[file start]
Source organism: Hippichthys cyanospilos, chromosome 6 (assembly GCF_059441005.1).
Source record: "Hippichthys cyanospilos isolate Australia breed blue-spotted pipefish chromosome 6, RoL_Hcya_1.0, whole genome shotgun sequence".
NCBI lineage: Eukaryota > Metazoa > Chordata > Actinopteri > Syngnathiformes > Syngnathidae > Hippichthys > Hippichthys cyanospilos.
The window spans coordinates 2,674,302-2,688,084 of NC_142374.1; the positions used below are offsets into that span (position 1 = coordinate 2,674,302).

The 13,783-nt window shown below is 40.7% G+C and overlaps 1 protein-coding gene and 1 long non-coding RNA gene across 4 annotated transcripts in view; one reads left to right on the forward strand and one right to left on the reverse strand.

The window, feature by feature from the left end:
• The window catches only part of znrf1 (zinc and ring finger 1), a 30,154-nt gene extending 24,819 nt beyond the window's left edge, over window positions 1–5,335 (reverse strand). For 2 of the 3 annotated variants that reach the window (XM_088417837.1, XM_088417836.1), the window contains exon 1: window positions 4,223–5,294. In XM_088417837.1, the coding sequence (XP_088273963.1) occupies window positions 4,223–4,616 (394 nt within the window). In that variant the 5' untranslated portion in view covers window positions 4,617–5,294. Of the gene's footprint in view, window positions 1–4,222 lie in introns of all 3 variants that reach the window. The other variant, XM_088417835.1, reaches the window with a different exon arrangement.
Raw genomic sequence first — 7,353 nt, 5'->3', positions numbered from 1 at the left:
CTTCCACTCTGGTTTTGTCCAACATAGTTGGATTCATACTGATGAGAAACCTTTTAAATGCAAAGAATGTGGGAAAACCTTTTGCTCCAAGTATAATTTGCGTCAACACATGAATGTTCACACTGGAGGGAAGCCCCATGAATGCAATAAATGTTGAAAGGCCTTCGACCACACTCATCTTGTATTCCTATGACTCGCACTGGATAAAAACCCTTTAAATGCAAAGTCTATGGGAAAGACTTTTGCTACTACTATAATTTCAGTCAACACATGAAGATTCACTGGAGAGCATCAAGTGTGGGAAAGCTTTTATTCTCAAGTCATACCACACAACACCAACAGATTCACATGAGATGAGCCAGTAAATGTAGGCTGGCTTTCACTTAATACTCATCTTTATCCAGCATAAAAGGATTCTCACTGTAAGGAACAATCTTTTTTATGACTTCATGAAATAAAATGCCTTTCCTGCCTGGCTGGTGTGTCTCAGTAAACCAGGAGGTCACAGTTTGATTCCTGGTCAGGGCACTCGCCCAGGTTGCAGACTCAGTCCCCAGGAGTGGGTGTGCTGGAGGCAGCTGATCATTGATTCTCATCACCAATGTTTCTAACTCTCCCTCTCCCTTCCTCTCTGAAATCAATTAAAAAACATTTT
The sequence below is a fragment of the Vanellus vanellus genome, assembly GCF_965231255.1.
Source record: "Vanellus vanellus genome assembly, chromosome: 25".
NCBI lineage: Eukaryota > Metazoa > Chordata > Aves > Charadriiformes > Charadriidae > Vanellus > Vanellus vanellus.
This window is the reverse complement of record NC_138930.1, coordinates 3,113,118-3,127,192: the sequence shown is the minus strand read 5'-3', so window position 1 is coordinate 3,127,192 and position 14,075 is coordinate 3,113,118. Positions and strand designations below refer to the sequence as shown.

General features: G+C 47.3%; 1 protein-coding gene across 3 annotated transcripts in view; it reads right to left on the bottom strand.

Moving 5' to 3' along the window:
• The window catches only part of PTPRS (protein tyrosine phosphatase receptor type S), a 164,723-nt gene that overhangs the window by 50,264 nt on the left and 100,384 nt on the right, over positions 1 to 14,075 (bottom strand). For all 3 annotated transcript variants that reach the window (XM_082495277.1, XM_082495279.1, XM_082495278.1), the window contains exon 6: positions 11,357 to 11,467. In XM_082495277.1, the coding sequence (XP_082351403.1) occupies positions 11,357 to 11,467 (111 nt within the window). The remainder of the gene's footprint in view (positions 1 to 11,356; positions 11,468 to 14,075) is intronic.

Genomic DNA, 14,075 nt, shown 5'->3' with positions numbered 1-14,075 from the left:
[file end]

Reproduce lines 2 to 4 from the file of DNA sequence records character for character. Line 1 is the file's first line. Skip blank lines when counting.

Source record: "Hippichthys cyanospilos isolate Australia breed blue-spotted pipefish chromosome 6, RoL_Hcya_1.0, whole genome shotgun sequence".
NCBI lineage: Eukaryota > Metazoa > Chordata > Actinopteri > Syngnathiformes > Syngnathidae > Hippichthys > Hippichthys cyanospilos.
The window spans coordinates 2,674,302-2,688,084 of NC_142374.1; the positions used below are offsets into that span (position 1 = coordinate 2,674,302).